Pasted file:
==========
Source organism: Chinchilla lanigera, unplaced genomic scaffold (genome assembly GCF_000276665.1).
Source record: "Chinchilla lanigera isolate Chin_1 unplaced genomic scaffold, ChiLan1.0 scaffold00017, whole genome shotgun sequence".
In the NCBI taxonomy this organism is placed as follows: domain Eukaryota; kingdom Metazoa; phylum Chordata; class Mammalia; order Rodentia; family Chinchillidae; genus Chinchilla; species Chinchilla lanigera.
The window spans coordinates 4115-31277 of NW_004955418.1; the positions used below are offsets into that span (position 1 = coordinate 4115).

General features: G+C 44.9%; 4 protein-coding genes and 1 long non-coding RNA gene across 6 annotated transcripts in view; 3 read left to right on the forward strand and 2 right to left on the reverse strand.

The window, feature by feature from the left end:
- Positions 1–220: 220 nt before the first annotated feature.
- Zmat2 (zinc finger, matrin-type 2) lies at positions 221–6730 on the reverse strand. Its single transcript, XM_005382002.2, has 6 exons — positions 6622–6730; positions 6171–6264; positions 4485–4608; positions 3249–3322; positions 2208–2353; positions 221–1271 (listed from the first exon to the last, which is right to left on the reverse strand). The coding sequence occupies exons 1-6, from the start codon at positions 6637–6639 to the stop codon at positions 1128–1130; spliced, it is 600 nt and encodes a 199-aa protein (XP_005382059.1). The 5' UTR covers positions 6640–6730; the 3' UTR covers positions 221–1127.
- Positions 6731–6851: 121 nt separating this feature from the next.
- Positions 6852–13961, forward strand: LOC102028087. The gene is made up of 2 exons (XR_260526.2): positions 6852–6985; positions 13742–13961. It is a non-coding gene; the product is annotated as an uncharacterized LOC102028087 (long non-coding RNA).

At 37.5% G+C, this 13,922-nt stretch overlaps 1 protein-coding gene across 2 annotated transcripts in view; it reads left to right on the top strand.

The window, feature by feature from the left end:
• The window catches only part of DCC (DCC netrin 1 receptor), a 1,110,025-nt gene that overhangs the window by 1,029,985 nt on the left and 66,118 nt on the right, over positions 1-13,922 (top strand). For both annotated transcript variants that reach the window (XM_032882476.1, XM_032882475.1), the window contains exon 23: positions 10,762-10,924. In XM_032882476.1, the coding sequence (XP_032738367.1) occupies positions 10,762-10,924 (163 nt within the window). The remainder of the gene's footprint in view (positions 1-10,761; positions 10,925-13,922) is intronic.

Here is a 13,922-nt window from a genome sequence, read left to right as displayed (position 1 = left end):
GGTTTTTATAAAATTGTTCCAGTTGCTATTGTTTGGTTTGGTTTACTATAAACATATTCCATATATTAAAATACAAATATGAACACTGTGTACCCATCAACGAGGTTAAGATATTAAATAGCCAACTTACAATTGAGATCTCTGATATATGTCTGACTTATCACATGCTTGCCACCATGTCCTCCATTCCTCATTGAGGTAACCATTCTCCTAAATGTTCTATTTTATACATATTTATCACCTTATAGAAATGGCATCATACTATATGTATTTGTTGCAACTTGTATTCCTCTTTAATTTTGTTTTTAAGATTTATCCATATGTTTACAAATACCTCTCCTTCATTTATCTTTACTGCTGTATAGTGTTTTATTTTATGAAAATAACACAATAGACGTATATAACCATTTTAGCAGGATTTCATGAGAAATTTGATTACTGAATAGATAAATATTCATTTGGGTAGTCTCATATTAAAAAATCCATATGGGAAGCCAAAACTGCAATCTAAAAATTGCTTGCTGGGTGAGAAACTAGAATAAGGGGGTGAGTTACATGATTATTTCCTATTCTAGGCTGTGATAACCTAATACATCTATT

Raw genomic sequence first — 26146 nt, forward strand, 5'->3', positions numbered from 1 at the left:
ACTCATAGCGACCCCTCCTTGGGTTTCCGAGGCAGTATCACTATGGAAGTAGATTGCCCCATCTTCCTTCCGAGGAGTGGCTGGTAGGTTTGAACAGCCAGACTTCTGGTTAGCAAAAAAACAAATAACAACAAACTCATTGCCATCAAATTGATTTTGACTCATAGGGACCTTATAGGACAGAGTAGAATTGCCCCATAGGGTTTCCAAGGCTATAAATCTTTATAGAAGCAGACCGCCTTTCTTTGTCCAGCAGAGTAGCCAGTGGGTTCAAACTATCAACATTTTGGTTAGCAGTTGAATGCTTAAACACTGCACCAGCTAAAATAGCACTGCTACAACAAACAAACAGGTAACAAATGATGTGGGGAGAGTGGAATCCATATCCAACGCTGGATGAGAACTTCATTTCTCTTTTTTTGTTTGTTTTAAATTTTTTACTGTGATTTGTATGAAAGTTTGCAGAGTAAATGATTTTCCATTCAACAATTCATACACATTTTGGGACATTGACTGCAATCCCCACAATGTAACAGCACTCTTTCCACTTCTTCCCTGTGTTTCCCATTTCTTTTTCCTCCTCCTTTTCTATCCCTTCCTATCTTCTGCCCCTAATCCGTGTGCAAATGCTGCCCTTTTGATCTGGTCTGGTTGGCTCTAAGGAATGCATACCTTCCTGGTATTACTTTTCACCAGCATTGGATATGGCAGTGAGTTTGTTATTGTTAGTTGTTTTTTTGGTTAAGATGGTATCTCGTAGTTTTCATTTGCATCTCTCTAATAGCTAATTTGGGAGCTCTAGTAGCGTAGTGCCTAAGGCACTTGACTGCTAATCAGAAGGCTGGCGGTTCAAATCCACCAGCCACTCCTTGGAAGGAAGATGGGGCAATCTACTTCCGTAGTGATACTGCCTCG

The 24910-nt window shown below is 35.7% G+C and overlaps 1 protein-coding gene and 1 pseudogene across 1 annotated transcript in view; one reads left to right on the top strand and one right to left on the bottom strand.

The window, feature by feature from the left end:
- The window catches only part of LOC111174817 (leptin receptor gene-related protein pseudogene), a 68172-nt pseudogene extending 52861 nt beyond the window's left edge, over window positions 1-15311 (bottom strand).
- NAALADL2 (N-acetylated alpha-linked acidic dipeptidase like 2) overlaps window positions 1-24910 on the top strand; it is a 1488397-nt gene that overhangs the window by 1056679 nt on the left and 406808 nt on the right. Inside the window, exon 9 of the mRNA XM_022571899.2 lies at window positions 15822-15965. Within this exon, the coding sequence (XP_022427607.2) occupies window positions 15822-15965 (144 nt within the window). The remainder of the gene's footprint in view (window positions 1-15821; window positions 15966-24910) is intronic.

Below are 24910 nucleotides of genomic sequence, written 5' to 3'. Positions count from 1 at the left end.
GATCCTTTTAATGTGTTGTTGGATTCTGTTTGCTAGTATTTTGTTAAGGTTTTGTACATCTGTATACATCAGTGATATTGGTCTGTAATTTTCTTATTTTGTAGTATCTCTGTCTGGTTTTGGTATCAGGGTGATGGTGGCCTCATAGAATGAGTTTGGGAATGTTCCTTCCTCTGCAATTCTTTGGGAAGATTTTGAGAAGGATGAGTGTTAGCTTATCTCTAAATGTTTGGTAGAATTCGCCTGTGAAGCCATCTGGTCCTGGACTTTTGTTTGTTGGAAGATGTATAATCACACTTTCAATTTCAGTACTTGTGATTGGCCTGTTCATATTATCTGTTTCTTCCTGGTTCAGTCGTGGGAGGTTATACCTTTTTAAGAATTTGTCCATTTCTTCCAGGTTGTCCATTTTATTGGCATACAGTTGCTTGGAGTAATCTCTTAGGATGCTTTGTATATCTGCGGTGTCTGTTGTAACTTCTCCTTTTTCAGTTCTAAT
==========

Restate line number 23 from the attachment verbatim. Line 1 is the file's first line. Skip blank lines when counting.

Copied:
GATCCTTTTAATGTGTTGTTGGATTCTGTTTGCTAGTATTTTGTTAAGGTTTTGTACATCTGTATACATCAGTGATATTGGTCTGTAATTTTCTTATTTTGTAGTATCTCTGTCTGGTTTTGGTATCAGGGTGATGGTGGCCTCATAGAATGAGTTTGGGAATGTTCCTTCCTCTGCAATTCTTTGGGAAGATTTTGAGAAGGATGAGTGTTAGCTTATCTCTAAATGTTTGGTAGAATTCGCCTGTGAAGCCATCTGGTCCTGGACTTTTGTTTGTTGGAAGATGTATAATCACACTTTCAATTTCAGTACTTGTGATTGGCCTGTTCATATTATCTGTTTCTTCCTGGTTCAGTCGTGGGAGGTTATACCTTTTTAAGAATTTGTCCATTTCTTCCAGGTTGTCCATTTTATTGGCATACAGTTGCTTGGAGTAATCTCTTAGGATGCTTTGTATATCTGCGGTGTCTGTTGTAACTTCTCCTTTTTCAGTTCTAAT